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The Rotters' Club

The Rotters' Club, by Jonathan Coe
I imagine that anyone who grew up in Britain in the late 1970s would really identify with this book. There were parts that I really identified with myself, even though I grew up in the US, in the south, and about 10 years earlier. But then there are the cultural milestones, as opposed to personal ones, and in the milieu of this book, the five protagonists are beset by the demise of the industrial base in the Midlands and the IRA terror campaign, among other things. Whereas my high school years were stamped (upon!) by the virulent white opposition to racial desegregation and the Vietnam War. So, not so different, really.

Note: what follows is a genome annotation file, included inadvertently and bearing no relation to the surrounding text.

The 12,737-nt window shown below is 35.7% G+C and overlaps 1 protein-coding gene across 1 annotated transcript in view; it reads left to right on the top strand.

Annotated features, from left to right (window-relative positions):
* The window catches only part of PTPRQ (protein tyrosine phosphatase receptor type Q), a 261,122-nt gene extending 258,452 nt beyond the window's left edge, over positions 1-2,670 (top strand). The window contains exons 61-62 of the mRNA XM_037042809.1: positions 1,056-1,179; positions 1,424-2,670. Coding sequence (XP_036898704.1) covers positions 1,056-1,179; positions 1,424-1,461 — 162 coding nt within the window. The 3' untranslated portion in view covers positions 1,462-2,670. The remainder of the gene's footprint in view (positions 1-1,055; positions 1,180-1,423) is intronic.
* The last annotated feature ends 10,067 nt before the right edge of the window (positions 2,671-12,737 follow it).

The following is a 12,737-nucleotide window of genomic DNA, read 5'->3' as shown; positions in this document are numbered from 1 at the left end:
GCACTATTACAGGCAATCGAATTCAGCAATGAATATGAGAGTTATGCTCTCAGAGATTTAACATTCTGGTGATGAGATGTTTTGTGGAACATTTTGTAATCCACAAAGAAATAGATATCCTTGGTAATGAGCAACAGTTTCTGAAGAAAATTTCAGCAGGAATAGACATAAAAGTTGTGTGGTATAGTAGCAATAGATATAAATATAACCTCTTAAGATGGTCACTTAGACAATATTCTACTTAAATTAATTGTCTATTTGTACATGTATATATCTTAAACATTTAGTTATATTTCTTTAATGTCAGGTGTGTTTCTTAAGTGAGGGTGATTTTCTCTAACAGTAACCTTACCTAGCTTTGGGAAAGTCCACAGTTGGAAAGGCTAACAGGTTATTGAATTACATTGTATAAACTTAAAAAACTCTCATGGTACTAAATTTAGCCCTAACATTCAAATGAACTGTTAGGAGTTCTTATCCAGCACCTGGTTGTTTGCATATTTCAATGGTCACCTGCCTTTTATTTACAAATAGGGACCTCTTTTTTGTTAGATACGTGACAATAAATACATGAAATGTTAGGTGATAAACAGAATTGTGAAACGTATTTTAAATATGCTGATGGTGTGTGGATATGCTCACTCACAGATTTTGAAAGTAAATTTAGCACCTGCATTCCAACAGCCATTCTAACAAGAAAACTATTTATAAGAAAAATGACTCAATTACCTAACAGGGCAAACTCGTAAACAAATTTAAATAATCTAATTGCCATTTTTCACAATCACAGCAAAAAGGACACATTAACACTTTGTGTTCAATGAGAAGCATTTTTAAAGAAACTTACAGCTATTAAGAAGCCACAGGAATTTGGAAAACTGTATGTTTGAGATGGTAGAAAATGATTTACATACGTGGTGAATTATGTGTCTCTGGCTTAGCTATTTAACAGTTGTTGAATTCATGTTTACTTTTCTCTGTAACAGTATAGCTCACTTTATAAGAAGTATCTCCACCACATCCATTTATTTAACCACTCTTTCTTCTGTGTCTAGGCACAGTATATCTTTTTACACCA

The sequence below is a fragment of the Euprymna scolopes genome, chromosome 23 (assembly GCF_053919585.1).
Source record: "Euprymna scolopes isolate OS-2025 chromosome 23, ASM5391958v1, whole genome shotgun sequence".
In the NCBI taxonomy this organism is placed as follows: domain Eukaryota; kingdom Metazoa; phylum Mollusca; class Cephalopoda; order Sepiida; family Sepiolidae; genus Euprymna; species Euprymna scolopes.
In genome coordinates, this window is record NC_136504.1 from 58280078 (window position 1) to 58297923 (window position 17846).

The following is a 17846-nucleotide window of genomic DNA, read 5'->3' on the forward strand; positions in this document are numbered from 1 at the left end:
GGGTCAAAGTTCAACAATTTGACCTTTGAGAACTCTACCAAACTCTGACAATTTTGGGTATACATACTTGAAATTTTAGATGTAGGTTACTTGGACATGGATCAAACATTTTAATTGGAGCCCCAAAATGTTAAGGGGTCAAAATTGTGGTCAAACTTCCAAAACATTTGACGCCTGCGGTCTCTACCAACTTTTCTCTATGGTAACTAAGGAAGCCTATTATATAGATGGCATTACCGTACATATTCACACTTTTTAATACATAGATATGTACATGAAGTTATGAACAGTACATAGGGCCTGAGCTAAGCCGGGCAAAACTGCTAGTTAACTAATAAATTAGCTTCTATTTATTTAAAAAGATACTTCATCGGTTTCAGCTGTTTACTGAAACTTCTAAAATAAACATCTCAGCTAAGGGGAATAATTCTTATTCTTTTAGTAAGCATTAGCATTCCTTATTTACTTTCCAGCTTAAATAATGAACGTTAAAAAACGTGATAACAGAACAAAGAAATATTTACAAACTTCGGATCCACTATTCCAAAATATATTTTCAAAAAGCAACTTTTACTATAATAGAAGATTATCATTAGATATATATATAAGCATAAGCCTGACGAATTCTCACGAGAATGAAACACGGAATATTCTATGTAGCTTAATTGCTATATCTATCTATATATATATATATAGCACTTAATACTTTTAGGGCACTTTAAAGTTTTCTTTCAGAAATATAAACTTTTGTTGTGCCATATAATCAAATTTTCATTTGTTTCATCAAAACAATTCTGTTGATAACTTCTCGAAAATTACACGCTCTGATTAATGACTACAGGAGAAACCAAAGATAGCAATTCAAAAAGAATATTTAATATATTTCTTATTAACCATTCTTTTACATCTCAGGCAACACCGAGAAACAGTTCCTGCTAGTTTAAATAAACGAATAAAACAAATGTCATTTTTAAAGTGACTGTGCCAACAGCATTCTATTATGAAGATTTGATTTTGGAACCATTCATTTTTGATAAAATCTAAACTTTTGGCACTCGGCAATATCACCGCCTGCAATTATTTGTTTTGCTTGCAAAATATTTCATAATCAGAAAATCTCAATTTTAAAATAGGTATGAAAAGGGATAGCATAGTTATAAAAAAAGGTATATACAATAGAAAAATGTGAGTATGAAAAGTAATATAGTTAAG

The protagonists are a gang of four schoolmates and the older sister of one of them. (The Rotter's Club of the title is Ben Trotter and his beloved big sister, Lois, whose names are of course mutated by classmates into Bent Rotter and Lowest Rotter.) The other three boys are Anderton, the class-conscious one whose father is a shop steward, Harding, the edgy rebel, and Chase, the aspiring journalist.
The four boys are trying to form a band for most of the book, and it self-destructs as soon as it is formed. One boy goes to London and gets sexually initiated by a posh young woman several years his senior. The shop steward is in the throes of an affair that can only end badly, and he is trying hard to keep his family in the dark. Another boy's mother has an abortive affair with a teacher. Industrial tension simmers, somebody gets blown up in a pub, somebody else spends several years mute because of the loss of a loved one. There is a lot happening in the book and you get swept up in it, but it is sort of hard to keep track, the cast of characters is so large and lifelike.